Politics / References

References

Almond, G. and Verba, S. (1965), The Civic Culture, Boston, Mass.: Little, Brown and Company

Bang, H. and Sorensen, E. (1999), 'The Everyday Maker: A New Challenge to Democratic Governance', Administrative Theory & Praxis, 21: 325-41

Bromley, C. and Curtice, J. (2002), 'Where have all the voters gone?' in Park, A., Curtice, J., Thompson, K., Jarvis, L. and Bromley, C. (eds.), British Social Attitudes: the 19th Report, London: Sage

Butt, S. and Curtice, J. (2010), 'Duty in decline? Trends in attitudes to voting' in Park, A., Curtice, J., Thomson, K., Phillips, M., Clery, E. and Butt, S. (eds.), British Social Attitudes: the 26th Report, London: Sage

Clarke, H., Sanders, D., Stewart, M. and Whitely, P. (2004), Political choice in Britain, Oxford: Oxford University Press

Converse, P. (1969), 'Of time and partisan stability', Comparative Political Studies, 2: 139-72

Curtice, J. (2010), 'Political engagement: bridging the gulf? Britain's democracy after the 2010 election' in Park, A., Clery, E., Curtice, J., Phillips, M. and Utting, D. (eds.), British Social Attitudes: the 28th Report, London: NatCen Social Research

Curtice, J. and Park, A. (2010), 'A tale of two crises: banks, MPs' expenses and public opinion' in Park, A., Curtice, J., Clery, E. and Bryson, C. (eds.), British Social Attitudes - the 27th Report: Exploring Labour's Legacy, London: Sage

Curtice, J., and Seyd, B. (2012), 'Constitutional reform: a recipe for restoring faith in our democracy?' in Park, A., Clery, E., Curtice, J., Phillips, M. and Utting, D. (eds.), British Social Attitudes: the 29th Report, London: NatCen Social Research,
available at: www.bsa-29.natcen.ac.uk

Dalton, R. and Wattenberg, M. (eds.) (2000), Parties without partisans: political change in advanced industrial democracies, Oxford: Oxford University Press

Hansard Society (2012), Audit of Political Engagement 9: The 2012 Report, London: Hansard Society for Parliamentary Government

Hansard Society (2013), Audit of Political Engagement 10: The 2013 Report, London: Hansard Society for Parliamentary Government

Gerber, A., Green, D. and Shachar, R. (2003), 'Voting may be habit-forming: evidence from a randomized field experiment', American Journal of Political Science, 47(3): 540-550

Martin, A. (2012), 'Political Participation among the Young in Australia: Testing Dalton's Good Citizen Thesis', Australian Journal of Political Science, 47(2): 211-226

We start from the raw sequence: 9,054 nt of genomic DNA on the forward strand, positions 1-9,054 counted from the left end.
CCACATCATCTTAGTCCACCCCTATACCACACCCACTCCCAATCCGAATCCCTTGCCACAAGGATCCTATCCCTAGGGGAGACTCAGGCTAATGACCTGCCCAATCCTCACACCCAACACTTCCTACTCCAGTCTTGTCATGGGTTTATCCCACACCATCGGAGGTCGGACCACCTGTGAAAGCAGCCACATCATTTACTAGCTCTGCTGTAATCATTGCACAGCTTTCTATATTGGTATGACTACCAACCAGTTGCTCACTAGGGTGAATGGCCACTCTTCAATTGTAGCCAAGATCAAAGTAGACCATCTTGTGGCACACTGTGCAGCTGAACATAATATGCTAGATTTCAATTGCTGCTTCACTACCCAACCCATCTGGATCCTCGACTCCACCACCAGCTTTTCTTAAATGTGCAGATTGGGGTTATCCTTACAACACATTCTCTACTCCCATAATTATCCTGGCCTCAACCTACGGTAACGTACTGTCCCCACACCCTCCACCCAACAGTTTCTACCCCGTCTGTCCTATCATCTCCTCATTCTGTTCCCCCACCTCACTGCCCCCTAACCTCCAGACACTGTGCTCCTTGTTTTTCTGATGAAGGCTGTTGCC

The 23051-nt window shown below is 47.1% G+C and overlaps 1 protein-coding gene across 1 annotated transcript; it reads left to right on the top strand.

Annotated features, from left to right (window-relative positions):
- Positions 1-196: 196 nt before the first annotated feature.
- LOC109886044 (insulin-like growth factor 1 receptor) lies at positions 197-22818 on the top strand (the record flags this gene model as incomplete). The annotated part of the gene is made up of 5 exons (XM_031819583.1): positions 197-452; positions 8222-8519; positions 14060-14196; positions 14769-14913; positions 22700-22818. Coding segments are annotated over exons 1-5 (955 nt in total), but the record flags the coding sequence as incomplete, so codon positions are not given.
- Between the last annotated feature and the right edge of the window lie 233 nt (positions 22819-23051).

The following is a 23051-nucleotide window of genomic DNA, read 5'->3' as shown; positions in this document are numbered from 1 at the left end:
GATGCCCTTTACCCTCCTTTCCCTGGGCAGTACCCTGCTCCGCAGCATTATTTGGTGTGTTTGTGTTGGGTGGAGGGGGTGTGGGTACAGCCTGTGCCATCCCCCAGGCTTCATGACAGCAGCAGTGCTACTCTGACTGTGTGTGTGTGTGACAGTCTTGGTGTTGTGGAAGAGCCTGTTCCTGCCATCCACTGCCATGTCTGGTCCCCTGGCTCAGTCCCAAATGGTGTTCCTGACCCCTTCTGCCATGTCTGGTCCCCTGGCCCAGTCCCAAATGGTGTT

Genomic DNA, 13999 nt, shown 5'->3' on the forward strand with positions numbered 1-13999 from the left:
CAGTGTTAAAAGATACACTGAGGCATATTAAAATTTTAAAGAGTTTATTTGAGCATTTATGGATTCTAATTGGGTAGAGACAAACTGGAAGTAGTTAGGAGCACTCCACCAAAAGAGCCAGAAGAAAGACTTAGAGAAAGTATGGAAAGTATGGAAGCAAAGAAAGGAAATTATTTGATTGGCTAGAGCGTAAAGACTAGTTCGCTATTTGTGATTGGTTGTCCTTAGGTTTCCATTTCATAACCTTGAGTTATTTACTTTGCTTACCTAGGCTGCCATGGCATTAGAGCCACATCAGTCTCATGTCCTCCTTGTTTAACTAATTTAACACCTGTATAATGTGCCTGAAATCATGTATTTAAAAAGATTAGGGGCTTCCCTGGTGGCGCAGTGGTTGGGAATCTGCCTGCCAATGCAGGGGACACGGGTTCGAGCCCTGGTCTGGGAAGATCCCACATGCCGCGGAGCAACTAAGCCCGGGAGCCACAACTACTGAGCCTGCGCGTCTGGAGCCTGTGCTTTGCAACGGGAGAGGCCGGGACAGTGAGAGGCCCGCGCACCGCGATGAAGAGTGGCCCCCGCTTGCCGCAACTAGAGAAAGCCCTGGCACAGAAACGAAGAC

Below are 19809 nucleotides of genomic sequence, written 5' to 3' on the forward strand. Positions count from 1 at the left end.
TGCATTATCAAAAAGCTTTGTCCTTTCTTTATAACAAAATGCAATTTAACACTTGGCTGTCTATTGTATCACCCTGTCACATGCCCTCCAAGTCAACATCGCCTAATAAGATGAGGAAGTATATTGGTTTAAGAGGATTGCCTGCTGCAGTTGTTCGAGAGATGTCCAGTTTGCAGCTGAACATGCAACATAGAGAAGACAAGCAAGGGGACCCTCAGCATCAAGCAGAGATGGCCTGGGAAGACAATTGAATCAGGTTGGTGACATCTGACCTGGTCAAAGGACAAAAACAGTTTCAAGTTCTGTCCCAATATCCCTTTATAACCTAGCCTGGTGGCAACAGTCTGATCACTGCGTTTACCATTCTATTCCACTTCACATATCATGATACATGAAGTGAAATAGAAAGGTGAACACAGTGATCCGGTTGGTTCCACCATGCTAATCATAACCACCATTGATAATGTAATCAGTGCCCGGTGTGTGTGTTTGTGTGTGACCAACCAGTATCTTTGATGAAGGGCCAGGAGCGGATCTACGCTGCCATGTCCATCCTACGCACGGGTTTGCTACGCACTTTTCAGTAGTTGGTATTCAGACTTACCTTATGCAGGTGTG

McCaffrie, B. and Marsh, D. (2013), 'Beyond Mainstream Approaches to Political Participation: A Response to Aaron Martin', Australian Journal of Political Science, 48(1): 112-117

Plutzer, E. (2002), 'Becoming a habitual voter: inertia, resources, and growth in young adulthood', The American Political Science Review, 96(1): 41-56

The Electoral Commission (2013), Police and Crime Commissioner elections in England and Wales Report on the administration of the elections held on 15 November 2012, London: The Electoral Commission, available at: www.electoralcommission.org.uk/elections/past-elections/elections-for-police-and-crime-commissioners

UK Political Info, available at: www.ukpolitical.info/Turnout45.htm

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Notes
  1. Following failed attempts by Parliament to block Freedom of Information requests, it emerged that politicians across the board had taken liberties in the expense claims they submitted, many profiting substantially from the taxpayers' purse. This was followed by a number of resignations, sackings, de-selections and retirement announcements, as well as a handful of prosecutions for false accounting. All MPs' expenses and allowances in 2004-2008 were examined and around £500,000 has been requested back so far. www.guardian.co.uk/politics/2013/may/09/mps-told-repay-profits-homes.
  2. The direction of someone's party identification is ascertained via a sequence of questions as follows: first, all respondents are asked

    Generally speaking, do you think of yourself as a supporter of any one political party?


    Those who do not name a party in response are then asked

    Do you think of yourself as a little closer to one political party than to the others?


    Those who still do not name a party are then asked

    If there were a general election tomorrow, which political party do you think you would be most likely to support?


    3. This finding is sharply at variance with that reported by the Hansard Society's annual Audit of Political Engagement in 2012 and 2013, which found that there had been a marked decline in interest in politics. We would note that the change in the level of reported interest in that survey coincided with a change in the contractor undertaking it and thus perhaps might be a consequence of a change in how the survey was conducted (Hansard Society, 2013).